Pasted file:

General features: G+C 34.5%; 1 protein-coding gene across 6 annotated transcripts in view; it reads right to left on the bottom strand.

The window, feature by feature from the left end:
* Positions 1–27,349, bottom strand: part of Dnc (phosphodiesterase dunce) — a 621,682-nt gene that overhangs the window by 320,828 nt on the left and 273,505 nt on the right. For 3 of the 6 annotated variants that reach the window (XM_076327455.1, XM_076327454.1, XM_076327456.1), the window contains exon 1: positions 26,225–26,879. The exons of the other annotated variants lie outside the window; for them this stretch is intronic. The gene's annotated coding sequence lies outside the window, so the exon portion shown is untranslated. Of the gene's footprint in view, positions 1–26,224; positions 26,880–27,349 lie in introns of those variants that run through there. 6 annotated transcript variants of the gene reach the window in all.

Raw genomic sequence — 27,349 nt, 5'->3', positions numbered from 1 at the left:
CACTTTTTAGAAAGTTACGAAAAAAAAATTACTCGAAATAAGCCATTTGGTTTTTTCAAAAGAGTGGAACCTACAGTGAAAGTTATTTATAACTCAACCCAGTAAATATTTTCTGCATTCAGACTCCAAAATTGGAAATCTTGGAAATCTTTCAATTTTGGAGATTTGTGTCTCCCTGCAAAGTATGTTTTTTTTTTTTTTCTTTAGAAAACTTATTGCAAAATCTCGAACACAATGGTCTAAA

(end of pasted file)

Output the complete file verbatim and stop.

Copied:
General features: G+C 34.5%; 1 protein-coding gene across 6 annotated transcripts in view; it reads right to left on the bottom strand.

The window, feature by feature from the left end:
* Positions 1–27,349, bottom strand: part of Dnc (phosphodiesterase dunce) — a 621,682-nt gene that overhangs the window by 320,828 nt on the left and 273,505 nt on the right. For 3 of the 6 annotated variants that reach the window (XM_076327455.1, XM_076327454.1, XM_076327456.1), the window contains exon 1: positions 26,225–26,879. The exons of the other annotated variants lie outside the window; for them this stretch is intronic. The gene's annotated coding sequence lies outside the window, so the exon portion shown is untranslated. Of the gene's footprint in view, positions 1–26,224; positions 26,880–27,349 lie in introns of those variants that run through there. 6 annotated transcript variants of the gene reach the window in all.

Raw genomic sequence — 27,349 nt, 5'->3', positions numbered from 1 at the left:
CACTTTTTAGAAAGTTACGAAAAAAAAATTACTCGAAATAAGCCATTTGGTTTTTTCAAAAGAGTGGAACCTACAGTGAAAGTTATTTATAACTCAACCCAGTAAATATTTTCTGCATTCAGACTCCAAAATTGGAAATCTTGGAAATCTTTCAATTTTGGAGATTTGTGTCTCCCTGCAAAGTATGTTTTTTTTTTTTTTCTTTAGAAAACTTATTGCAAAATCTCGAACACAATGGTCTAAA